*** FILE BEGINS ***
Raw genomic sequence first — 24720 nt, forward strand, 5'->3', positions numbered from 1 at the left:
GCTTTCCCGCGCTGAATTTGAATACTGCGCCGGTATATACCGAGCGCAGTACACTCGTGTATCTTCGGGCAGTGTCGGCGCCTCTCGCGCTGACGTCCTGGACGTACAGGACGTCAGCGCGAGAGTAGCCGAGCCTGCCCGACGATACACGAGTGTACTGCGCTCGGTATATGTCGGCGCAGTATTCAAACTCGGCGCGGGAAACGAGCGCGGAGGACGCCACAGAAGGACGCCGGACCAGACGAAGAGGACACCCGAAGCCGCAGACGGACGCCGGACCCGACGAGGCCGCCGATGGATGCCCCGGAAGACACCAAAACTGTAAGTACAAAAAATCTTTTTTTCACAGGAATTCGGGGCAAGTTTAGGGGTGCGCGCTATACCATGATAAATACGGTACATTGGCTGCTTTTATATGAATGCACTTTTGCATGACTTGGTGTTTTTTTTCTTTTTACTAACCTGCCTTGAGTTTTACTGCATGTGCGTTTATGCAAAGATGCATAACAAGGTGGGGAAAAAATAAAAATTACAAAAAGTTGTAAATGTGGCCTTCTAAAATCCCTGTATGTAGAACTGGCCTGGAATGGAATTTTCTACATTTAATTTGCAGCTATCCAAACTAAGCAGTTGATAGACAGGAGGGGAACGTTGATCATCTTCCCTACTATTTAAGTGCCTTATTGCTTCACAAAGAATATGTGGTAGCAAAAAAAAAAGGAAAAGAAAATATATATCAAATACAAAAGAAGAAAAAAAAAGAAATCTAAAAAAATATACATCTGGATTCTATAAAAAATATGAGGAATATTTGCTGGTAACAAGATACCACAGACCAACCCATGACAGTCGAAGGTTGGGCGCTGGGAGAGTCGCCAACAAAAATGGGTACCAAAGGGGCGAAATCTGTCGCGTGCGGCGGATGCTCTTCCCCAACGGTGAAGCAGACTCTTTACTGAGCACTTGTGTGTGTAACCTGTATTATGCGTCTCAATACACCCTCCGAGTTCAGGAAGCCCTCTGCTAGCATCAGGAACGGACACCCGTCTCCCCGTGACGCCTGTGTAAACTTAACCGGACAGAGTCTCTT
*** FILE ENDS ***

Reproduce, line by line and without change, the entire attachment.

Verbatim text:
Raw genomic sequence first — 24720 nt, forward strand, 5'->3', positions numbered from 1 at the left:
GCTTTCCCGCGCTGAATTTGAATACTGCGCCGGTATATACCGAGCGCAGTACACTCGTGTATCTTCGGGCAGTGTCGGCGCCTCTCGCGCTGACGTCCTGGACGTACAGGACGTCAGCGCGAGAGTAGCCGAGCCTGCCCGACGATACACGAGTGTACTGCGCTCGGTATATGTCGGCGCAGTATTCAAACTCGGCGCGGGAAACGAGCGCGGAGGACGCCACAGAAGGACGCCGGACCAGACGAAGAGGACACCCGAAGCCGCAGACGGACGCCGGACCCGACGAGGCCGCCGATGGATGCCCCGGAAGACACCAAAACTGTAAGTACAAAAAATCTTTTTTTCACAGGAATTCGGGGCAAGTTTAGGGGTGCGCGCTATACCATGATAAATACGGTACATTGGCTGCTTTTATATGAATGCACTTTTGCATGACTTGGTGTTTTTTTTCTTTTTACTAACCTGCCTTGAGTTTTACTGCATGTGCGTTTATGCAAAGATGCATAACAAGGTGGGGAAAAAATAAAAATTACAAAAAGTTGTAAATGTGGCCTTCTAAAATCCCTGTATGTAGAACTGGCCTGGAATGGAATTTTCTACATTTAATTTGCAGCTATCCAAACTAAGCAGTTGATAGACAGGAGGGGAACGTTGATCATCTTCCCTACTATTTAAGTGCCTTATTGCTTCACAAAGAATATGTGGTAGCAAAAAAAAAAGGAAAAGAAAATATATATCAAATACAAAAGAAGAAAAAAAAAGAAATCTAAAAAAATATACATCTGGATTCTATAAAAAATATGAGGAATATTTGCTGGTAACAAGATACCACAGACCAACCCATGACAGTCGAAGGTTGGGCGCTGGGAGAGTCGCCAACAAAAATGGGTACCAAAGGGGCGAAATCTGTCGCGTGCGGCGGATGCTCTTCCCCAACGGTGAAGCAGACTCTTTACTGAGCACTTGTGTGTGTAACCTGTATTATGCGTCTCAATACACCCTCCGAGTTCAGGAAGCCCTCTGCTAGCATCAGGAACGGACACCCGTCTCCCCGTGACGCCTGTGTAAACTTAACCGGACAGAGTCTCTT